Thread: more Rejections
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Old 03-27-2007, 03:04 AM   #40
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Join Date: Feb 2007
Location: Grand Rapids, MI
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Originally Posted by WetRailsWA
It would have been fun to have this group at the crossing that day...

"Cokato MN" was a weird one for lighting; everything was white from snow and reflection, but it was late afternoon about 30 minutes before sundown. Pointed to the east they came out like the tank car pic. It's the best photo out of 4 or 5 that I took at that crossing. I personally don't see overexposure, because it's exactly how the light was that day - and typically my Olympus C4040 defaults to a darker picture. I liked the shot then, and still like it now.
I never said it wasn't a good composition, it's simply overexposed. You took a longer exposure to get the motion blur, but that resulted in a blown sky, blown signal pole and blown out snow...all overexposed. A neutral density filter would have come in handy for that shot, allowing you that same shutter speed, but not allowing the bright subjects in the picture to get blown out.

By no means was I trying to sound like I was being critical of your photographic "eye" or your skills, I was simply pointing out that the picture was way overexposed and probably should never have been submitted in the first place due to that fact alone because it was bound to be rejected (trust me, I'm pretty sure the screener's eyes are much more picky than mine).

Maybe it's because I had an enjoyable day and the shot is a nice reminder...who knows. It's okay if I'm the only one who likes the photo. At least I got someone to view it by posting it here .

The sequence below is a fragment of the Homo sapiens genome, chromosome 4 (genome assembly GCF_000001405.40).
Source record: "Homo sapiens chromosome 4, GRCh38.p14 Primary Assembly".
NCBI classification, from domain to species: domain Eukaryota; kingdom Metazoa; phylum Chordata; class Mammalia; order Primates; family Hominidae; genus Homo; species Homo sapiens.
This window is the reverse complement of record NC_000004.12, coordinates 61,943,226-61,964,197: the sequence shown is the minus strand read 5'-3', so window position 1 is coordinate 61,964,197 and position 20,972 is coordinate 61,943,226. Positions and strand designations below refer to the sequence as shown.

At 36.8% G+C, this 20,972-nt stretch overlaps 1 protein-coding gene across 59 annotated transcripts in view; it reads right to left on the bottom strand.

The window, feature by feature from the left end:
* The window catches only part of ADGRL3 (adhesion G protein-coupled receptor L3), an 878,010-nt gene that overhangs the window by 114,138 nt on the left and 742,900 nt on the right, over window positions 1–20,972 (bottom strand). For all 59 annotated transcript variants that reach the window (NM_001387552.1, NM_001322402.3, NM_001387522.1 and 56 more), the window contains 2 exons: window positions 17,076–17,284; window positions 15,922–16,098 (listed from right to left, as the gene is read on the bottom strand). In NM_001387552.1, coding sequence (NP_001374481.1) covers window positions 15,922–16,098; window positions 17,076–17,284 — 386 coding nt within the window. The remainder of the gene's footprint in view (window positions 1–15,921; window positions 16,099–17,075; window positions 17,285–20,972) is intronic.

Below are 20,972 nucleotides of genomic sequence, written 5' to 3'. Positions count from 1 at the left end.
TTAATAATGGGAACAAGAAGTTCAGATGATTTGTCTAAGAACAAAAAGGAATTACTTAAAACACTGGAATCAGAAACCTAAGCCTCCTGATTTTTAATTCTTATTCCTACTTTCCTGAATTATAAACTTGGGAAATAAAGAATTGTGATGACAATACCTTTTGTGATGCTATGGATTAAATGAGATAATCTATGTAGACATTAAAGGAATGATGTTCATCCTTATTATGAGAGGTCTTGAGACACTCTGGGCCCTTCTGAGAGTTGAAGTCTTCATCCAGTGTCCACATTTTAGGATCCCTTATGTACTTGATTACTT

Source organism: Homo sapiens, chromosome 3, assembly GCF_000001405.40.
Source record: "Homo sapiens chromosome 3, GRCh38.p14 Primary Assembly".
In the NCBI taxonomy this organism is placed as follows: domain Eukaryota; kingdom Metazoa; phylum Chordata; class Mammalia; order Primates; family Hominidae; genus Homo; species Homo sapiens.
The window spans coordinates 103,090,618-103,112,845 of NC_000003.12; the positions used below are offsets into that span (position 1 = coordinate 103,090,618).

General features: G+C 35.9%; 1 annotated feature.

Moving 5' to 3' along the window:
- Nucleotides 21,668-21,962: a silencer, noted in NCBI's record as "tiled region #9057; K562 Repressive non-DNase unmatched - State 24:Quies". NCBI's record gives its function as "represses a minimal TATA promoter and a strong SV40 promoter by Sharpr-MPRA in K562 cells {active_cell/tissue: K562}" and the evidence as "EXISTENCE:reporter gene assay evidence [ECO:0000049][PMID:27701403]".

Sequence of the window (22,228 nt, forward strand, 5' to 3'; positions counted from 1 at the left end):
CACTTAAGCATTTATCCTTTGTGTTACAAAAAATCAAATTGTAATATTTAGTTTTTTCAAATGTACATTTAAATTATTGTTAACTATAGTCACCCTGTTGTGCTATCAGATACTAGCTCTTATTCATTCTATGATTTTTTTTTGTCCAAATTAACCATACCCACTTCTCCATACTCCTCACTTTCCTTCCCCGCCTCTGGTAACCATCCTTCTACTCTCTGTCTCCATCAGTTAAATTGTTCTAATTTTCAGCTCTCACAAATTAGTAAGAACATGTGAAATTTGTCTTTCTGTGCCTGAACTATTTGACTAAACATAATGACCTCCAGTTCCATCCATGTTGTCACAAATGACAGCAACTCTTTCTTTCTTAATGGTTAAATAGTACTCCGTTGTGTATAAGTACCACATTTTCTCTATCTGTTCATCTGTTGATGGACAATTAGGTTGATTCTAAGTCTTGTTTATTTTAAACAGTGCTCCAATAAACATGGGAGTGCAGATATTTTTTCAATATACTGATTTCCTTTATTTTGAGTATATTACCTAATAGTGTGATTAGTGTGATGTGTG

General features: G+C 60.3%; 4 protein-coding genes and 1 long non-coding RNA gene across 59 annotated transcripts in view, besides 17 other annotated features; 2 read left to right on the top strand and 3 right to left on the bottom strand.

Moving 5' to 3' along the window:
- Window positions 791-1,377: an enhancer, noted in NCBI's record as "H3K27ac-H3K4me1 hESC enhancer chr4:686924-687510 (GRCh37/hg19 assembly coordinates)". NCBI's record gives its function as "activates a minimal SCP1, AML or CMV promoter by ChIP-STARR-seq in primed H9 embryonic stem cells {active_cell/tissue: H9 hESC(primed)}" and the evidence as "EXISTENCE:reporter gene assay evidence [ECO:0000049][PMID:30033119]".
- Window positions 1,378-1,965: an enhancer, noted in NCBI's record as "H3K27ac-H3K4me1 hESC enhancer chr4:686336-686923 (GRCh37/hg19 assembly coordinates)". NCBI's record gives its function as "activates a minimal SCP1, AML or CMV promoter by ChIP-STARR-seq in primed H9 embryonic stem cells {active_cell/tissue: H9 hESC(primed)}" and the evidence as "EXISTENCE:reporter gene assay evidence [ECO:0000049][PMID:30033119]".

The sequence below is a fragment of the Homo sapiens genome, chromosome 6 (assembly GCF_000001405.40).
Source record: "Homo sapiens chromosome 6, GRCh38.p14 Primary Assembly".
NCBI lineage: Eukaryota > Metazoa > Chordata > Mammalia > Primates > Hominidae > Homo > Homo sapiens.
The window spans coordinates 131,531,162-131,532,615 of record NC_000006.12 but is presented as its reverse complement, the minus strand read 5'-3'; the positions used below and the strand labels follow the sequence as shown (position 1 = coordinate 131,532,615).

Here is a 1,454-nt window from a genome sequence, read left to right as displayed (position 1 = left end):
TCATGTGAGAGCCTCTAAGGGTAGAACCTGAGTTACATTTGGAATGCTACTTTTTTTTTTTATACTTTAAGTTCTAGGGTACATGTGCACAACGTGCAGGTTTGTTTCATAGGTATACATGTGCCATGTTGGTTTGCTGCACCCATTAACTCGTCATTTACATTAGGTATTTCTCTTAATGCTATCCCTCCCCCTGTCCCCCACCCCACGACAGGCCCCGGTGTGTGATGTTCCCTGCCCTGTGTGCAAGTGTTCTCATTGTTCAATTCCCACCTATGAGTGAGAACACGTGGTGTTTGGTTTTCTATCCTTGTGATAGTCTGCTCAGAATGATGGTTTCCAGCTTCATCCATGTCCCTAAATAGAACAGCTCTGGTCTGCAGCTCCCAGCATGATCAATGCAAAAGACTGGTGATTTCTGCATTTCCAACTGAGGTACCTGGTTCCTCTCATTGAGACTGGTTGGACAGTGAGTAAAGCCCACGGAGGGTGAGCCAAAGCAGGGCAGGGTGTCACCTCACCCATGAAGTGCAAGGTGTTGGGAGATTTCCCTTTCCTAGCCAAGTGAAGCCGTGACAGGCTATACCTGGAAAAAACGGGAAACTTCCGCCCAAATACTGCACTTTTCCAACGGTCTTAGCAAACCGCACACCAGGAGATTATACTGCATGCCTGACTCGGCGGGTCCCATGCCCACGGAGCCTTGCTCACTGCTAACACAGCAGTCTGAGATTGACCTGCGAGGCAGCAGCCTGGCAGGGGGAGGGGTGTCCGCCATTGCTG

I can completely appreciate that sentiment.

The thing that boggles my mind is that a person can put hours of thought, planning, and editing into a digital photo and still get a response like this quote, which assumes that the shooter picked up a 27-shot disposable and tried to create art.
Again, I didn't entend to make it sound like I was criticizing your photographic skills. I'm sure your knowledge in photography far exceeds mine, as I've only been using a DSLR for over a year. I've always had the "eye" for it, just never took the time to learn and fully understand the way I do now.

Maybe your eyes were tired the day you submitted that shot and it just didn't look overexposed to you...or perhaps your monitor is darker than mine. When I saw the picture the first time, it just screamed "overexposure" from all the blown whites. I get plenty of those myself, and I've learned to be overly critical of things like that, so perhaps my original comments to you WERE too harsh.

I'm sorry if I offended you in any way...that was not my intention.

Last edited by JimThias; 03-27-2007 at 03:06 AM.
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